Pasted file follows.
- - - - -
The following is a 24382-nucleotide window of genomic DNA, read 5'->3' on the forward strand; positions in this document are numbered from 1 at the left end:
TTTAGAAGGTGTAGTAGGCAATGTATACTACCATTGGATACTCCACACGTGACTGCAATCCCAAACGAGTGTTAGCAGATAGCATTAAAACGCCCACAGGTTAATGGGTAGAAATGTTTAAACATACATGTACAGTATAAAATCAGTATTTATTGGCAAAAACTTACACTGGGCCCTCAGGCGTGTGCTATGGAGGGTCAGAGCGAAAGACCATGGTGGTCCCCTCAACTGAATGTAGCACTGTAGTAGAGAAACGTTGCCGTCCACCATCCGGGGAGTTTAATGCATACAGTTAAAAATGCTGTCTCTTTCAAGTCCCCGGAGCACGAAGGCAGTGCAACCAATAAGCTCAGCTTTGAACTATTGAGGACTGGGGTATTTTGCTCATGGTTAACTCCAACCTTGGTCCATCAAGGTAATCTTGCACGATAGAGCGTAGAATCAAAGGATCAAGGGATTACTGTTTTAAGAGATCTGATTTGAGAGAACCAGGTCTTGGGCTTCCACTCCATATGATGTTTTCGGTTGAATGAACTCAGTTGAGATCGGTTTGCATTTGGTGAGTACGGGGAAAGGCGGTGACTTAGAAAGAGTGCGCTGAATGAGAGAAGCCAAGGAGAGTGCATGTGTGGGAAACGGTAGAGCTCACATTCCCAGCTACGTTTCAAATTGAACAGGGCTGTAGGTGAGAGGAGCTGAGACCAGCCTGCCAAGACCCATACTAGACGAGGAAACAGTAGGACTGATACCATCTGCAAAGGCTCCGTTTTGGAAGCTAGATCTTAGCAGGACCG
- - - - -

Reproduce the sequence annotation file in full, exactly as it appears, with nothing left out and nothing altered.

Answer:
The following is a 24382-nucleotide window of genomic DNA, read 5'->3' on the forward strand; positions in this document are numbered from 1 at the left end:
TTTAGAAGGTGTAGTAGGCAATGTATACTACCATTGGATACTCCACACGTGACTGCAATCCCAAACGAGTGTTAGCAGATAGCATTAAAACGCCCACAGGTTAATGGGTAGAAATGTTTAAACATACATGTACAGTATAAAATCAGTATTTATTGGCAAAAACTTACACTGGGCCCTCAGGCGTGTGCTATGGAGGGTCAGAGCGAAAGACCATGGTGGTCCCCTCAACTGAATGTAGCACTGTAGTAGAGAAACGTTGCCGTCCACCATCCGGGGAGTTTAATGCATACAGTTAAAAATGCTGTCTCTTTCAAGTCCCCGGAGCACGAAGGCAGTGCAACCAATAAGCTCAGCTTTGAACTATTGAGGACTGGGGTATTTTGCTCATGGTTAACTCCAACCTTGGTCCATCAAGGTAATCTTGCACGATAGAGCGTAGAATCAAAGGATCAAGGGATTACTGTTTTAAGAGATCTGATTTGAGAGAACCAGGTCTTGGGCTTCCACTCCATATGATGTTTTCGGTTGAATGAACTCAGTTGAGATCGGTTTGCATTTGGTGAGTACGGGGAAAGGCGGTGACTTAGAAAGAGTGCGCTGAATGAGAGAAGCCAAGGAGAGTGCATGTGTGGGAAACGGTAGAGCTCACATTCCCAGCTACGTTTCAAATTGAACAGGGCTGTAGGTGAGAGGAGCTGAGACCAGCCTGCCAAGACCCATACTAGACGAGGAAACAGTAGGACTGATACCATCTGCAAAGGCTCCGTTTTGGAAGCTAGATCTTAGCAGGACCG